#27 – Dark Night(s) of the Soul


When we experience seasons (the more Christian-y way of saying a period of time) where God doesn’t seem close, when we feel lost, it can feel like a Dark Night of the Soul.

St John on the Cross was a 16th-century Spanish monk in the mystic tradition whose poem – Dark Night of the Soul- is the origin of this phrase. He lays out a painful but necessary time of questioning, doubt, confusion.

I remember the day Mother Theresa died, and how in the following weeks and months we learned more about her. Only after her death, when many of her letters were made public did those of us outside her inner circle learn she seemed to have been living a ‘dark night’ for much of her adult life.

These Dark Nights (not to be confused with The Dark Knight of the Batman movie franchise) can be hard to get through.

We want clarity / solutions / direction / progress.
Instead we get confusion / questions / darkness / waiting

We usually pray for solutions to what are the visible problems.

Give us direction in this problem
Take away this sickness
Stop these people from making my life hard
Show me which job to take

In the New Testament, we find what Paul often prays in the midst of problems is that people would become more like Jesus, and reveal him more accurately to others. Not specifically that the problem be taken away.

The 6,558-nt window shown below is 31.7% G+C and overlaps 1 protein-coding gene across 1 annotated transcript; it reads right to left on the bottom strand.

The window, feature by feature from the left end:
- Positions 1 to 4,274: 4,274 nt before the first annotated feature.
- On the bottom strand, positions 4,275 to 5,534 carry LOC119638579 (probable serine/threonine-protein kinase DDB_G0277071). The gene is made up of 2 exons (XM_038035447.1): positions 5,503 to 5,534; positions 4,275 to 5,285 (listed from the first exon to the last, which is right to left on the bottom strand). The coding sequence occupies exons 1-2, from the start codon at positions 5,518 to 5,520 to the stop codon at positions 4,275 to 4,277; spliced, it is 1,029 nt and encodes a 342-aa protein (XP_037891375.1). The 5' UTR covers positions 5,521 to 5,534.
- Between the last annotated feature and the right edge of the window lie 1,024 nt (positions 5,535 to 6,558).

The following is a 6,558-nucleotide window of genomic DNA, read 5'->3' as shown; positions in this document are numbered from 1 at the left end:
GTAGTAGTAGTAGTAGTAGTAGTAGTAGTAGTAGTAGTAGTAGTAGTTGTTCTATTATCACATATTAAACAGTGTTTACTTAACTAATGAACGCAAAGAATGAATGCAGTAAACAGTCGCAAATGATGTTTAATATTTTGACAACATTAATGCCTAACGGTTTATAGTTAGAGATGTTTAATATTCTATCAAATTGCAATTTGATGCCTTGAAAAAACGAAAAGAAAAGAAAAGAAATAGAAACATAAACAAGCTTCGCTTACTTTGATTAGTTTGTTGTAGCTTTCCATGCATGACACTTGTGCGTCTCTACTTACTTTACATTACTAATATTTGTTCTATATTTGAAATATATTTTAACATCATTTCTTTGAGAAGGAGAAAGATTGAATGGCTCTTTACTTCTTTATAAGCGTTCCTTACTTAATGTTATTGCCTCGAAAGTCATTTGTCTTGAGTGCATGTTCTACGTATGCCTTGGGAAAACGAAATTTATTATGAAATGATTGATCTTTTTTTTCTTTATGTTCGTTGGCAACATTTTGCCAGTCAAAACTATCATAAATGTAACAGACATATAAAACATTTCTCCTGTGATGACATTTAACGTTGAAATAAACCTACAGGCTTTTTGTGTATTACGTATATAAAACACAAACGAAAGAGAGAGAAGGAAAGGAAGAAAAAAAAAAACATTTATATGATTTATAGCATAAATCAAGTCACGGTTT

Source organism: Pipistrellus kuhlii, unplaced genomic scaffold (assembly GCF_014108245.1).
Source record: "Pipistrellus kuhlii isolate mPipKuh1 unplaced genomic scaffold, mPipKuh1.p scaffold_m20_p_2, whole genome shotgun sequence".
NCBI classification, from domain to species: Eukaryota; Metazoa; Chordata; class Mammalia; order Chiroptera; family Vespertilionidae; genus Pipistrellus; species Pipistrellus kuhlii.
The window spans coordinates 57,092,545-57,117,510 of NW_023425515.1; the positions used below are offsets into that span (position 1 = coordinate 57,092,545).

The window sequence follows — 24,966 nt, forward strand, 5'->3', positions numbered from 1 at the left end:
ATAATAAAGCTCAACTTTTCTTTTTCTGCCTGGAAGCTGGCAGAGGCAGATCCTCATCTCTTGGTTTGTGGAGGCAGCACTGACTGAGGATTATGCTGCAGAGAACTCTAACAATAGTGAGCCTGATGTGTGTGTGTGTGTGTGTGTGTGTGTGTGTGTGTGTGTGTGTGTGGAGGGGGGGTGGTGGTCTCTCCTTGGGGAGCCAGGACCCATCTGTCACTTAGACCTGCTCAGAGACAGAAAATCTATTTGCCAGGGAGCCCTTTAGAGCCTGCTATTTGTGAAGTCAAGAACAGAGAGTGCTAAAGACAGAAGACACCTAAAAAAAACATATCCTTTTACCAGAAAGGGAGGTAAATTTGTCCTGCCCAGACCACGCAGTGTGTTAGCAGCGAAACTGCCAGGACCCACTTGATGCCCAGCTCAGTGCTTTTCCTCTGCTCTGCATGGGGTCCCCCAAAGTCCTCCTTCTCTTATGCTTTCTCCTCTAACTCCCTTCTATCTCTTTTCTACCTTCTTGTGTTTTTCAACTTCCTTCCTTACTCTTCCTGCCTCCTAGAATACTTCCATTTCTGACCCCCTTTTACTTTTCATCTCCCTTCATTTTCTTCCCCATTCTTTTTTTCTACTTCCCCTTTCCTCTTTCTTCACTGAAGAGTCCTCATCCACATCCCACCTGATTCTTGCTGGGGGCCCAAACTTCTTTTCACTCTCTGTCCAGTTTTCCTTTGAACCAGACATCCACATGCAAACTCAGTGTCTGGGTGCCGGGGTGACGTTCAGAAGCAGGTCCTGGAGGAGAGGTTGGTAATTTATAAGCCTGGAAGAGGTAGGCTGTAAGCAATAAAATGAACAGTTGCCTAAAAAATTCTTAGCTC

This is what Jesus prays in the Garden also – take this cup from me – BUT IF NOT – then let your will be done.

We believe that feeling unsettled, having real tension in our soul is the problem – it shows discontentment. Maybe it does – maybe it does not.

We often don’t see pain, suffering, darkness, confusion as a way to get closer to God -but a sign that he is moving away from us.

Those Dark Nights can be times of immense growth if we allow it. Maybe a better prayer is not for God to take away the thing causing us discomfort, but to show us how to become closer to him because of it.


Are you going through something hard right now? Really hard? Have you just made it through something?
Look not at what you’ve suffered, but how you’ve grown. How have you gained an understanding of God, of love, of grace?
In what ways are you closer to God because of what you endured?


We often don’t understand what you’re doing,
When really hard times come.
But you have experienced them all.
When we endure Dark Nights,
Help us to become more aware of you,
Closer to you,
More like you.